Posted Wednesday, February 5, 2014 8:50 AM | Contributed by Jeff
To bring Las Vegas-style gambling to Florida, casino operators like Sheldon Adelson are sending more than 100 lobbyists to the state Capitol to battle their biggest adversary: Mickey Mouse. The clash pits casino operators Genting Bhd. (GENT) and Las Vegas Sands Corp. (LVS), controlled by billionaire Adelson, against Walt Disney Co. (DIS), which runs theme parks and resorts near Orlando, and may face new competition for convention business. Companies on both sides of the dispute are sending lobbyists and campaign checks to Florida lawmakers.
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I'm not entirely sure that this would dramatically impact Disney, especially if they're targeting Miami. I mean, it's like Disneyland in LA worrying about the casinos in Vegas, in my mind.
Companies on both sides of the dispute are sending lobbyists and campaign checks to Florida lawmakers.
A lobbyist WITHOUT a campaign check is basically just a concerned citizen...pfft!
Here I thought Florida already had casinos, which they do, as I've been past the Hard Rock in Tampa many times. Turns out its an Indian casino, of which the state has authorized only eight to operate, and they may not offer craps or roulette. It's the Seminole Hard Rock Casino, built on the Tampa reservation. (conveniently located just off I-4) Theres also a hotel there. Hmmmm.
Seems like the thing that Disney fears the most is already present, and if it was going to suck that much business away from them it would have already.
Maybe Disney should jump on the bandwagon, and build casino resorts themselves. Monorails to the parks for the families. "Hey, kids! Be sure to bring your grandparents!"
If Disney World needed a casino, it would already have one.
The convention business is an interesting angle, but I'm surprised it's important to Disney. I thought their hotel occupancy was already pretty solid, and didn't need convention the way Vegas does.
Im overlapping here, (and over flapping) but our Disney trip next week is convention related. Jim will be there for the week with 5 or 6 hundred other attendees at an annual meeting. Ok, not the largest number they've hosted, I'm sure, but most are bringing their spouses if not their entire families. We got a pretty good rate at the Grand Floridian, but maybe it's Disney's way of assured bookings at an expensive property during what would be a slow period.
I don't know how many resorts there have convention or meeting facilities, but I bet it's an important part of their business. I know once we were considering a national convention for our dance group at Disney and were treated to a guided tour of Animal Kingdom with front-o-line access by the Disney Convention Sales department. One of their ideas for us was to bring our group into the park after it closed, set up a big tent to host a night-time dance and party with food and drinks, and give us access to the attractions in that area. (Asia) The gals were really great and loved their jobs. One of them told us her three market areas of concentration were Washington D.C., Religious/church groups, and Diversity groups. Now, there's a mixed bag, right? But thats what she had. I told her I hoped for her sake she never got those telephone calls confused...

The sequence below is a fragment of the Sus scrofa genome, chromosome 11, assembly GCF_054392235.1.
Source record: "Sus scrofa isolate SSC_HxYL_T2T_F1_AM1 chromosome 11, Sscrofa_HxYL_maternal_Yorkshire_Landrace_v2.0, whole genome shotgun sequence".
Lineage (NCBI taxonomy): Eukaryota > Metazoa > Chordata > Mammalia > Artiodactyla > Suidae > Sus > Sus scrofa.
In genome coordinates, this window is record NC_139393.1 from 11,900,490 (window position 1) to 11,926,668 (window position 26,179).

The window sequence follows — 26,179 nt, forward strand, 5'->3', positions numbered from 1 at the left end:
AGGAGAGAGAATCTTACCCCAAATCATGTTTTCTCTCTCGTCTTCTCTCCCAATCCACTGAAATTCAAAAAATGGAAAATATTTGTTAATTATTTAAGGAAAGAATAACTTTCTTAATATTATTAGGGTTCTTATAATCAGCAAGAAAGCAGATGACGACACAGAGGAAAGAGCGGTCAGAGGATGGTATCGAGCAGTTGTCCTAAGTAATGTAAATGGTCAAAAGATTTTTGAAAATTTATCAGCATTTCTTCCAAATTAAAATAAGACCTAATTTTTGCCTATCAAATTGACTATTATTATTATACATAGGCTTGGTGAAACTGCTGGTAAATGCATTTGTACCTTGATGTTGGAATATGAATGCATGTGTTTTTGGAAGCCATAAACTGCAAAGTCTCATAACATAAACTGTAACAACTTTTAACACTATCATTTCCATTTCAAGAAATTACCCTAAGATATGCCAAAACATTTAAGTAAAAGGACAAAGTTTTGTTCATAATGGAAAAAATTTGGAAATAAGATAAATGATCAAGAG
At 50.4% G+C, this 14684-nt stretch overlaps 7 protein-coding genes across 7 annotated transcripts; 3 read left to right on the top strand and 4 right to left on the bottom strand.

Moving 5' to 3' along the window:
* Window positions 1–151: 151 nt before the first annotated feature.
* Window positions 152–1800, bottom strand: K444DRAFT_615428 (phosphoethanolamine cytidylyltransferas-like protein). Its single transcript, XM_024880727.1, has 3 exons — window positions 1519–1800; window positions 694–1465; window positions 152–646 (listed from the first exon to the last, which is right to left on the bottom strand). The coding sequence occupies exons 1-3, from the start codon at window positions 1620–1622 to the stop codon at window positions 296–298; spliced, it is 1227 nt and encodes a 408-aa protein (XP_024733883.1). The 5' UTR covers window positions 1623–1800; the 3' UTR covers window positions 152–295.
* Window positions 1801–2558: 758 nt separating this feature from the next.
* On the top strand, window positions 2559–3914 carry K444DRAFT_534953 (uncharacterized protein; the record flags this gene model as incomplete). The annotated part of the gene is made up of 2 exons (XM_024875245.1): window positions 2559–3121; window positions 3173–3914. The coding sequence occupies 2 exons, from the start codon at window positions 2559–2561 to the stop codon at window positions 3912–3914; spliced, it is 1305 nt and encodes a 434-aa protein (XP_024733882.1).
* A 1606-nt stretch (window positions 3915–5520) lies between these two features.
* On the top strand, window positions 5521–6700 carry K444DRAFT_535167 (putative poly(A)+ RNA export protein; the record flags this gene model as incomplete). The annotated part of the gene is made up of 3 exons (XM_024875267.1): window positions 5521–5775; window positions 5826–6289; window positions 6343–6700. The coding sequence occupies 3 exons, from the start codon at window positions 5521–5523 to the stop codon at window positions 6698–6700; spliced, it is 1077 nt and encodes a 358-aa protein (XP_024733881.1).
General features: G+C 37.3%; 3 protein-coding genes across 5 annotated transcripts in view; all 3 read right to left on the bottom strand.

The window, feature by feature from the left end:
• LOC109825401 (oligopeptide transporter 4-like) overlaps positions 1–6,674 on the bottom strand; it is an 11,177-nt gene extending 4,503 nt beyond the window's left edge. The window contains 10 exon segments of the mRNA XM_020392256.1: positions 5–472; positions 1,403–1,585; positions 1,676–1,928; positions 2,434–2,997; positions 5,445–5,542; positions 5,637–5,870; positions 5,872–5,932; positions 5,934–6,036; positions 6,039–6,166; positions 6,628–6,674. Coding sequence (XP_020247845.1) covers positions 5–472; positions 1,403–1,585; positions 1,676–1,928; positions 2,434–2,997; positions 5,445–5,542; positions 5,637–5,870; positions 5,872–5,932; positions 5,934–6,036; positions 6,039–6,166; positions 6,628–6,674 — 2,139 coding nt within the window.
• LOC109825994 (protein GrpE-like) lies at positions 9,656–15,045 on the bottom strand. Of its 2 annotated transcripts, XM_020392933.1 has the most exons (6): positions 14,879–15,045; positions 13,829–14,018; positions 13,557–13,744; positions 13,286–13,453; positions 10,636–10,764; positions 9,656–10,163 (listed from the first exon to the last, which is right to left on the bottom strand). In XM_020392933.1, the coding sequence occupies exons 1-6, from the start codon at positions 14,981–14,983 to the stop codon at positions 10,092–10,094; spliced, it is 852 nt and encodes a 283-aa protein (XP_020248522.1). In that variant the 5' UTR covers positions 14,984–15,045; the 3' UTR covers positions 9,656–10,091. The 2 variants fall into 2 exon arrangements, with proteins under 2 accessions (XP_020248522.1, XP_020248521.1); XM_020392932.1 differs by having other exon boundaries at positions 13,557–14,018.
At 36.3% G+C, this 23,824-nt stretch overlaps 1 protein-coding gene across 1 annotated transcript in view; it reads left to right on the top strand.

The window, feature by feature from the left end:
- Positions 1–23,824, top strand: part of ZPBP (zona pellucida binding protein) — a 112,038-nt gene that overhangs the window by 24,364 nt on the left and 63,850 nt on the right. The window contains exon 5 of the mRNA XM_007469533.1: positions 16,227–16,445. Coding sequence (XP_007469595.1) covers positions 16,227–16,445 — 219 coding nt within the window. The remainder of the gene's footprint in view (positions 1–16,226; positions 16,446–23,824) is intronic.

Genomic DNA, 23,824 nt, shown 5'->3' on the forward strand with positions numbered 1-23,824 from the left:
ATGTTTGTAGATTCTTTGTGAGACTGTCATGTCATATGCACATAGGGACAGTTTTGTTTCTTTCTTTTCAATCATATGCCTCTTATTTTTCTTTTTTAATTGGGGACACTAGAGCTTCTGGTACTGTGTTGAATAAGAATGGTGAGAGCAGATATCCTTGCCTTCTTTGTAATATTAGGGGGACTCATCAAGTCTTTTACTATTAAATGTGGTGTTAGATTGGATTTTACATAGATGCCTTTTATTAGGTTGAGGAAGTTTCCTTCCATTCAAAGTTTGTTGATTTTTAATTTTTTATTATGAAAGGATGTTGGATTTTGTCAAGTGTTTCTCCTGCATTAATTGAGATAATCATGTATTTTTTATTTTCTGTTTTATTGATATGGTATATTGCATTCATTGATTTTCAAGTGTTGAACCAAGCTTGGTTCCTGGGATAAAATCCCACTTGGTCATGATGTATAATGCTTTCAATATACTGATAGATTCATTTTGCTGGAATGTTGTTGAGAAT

I guess I haven't looked very hard. I've noticed convention space at the Grand, Boardwalk and I think Contemp-meh-rary. Universal apparently does pretty well in that space. The Pea... er, Hyatt has enormous space, as does the convention center (duh) across the street.
Coronado springs was originally built almost entirely with convention business in mind. Between all of the "user group" style annual gatherings, there is a ton of convention business that doesn't need the Orange County convention center, and that's the business they're referencing. Anything that needs ballroom/meeting room/banquet space is what's targeted. Disney gets a lot of this, now.
However, build one or two huge "integrated resorts" (the new sanitized term for Casino-Resort), something along the lines of the Ventian or Mandalay Bay in Orlando, and that can absolutely pull business from the Disney resorts. It's the rooms/dining/evening money spent on property that Disney is afraid of losing. Every dollar that gets spent at a casino is one less that Disney can grabLast edited by CreditWh0re, Thursday, February 6, 2014 12:16 AM
as a follow-up, friends went to the "Pampered Chef" (Multi-level marketing thing) annual Jubilee/festival/convention. They did a private evening for several thousand at the Studios that had to cost almost $1MM, in admissions/food/etc (even at group rates). I know universal can and does set up similar evening events, in fact you can often see the set up at closing time in the off-season.
Universal is big on those after-hours events, but it helps that the parks close so damn early in the off-season. If you've ever stayed at Royal Pacific, you would hear Hulk running way late after closing. I've only been to one of those events, way back in 2001 for IAAPA's social event that year.
Wonder if Disney has considered opening their own "Indian gaming" facility. I already have a name picked out for their tribe....borrowed somewhat from the Miccosukee Indians who already have gambling here in FL.
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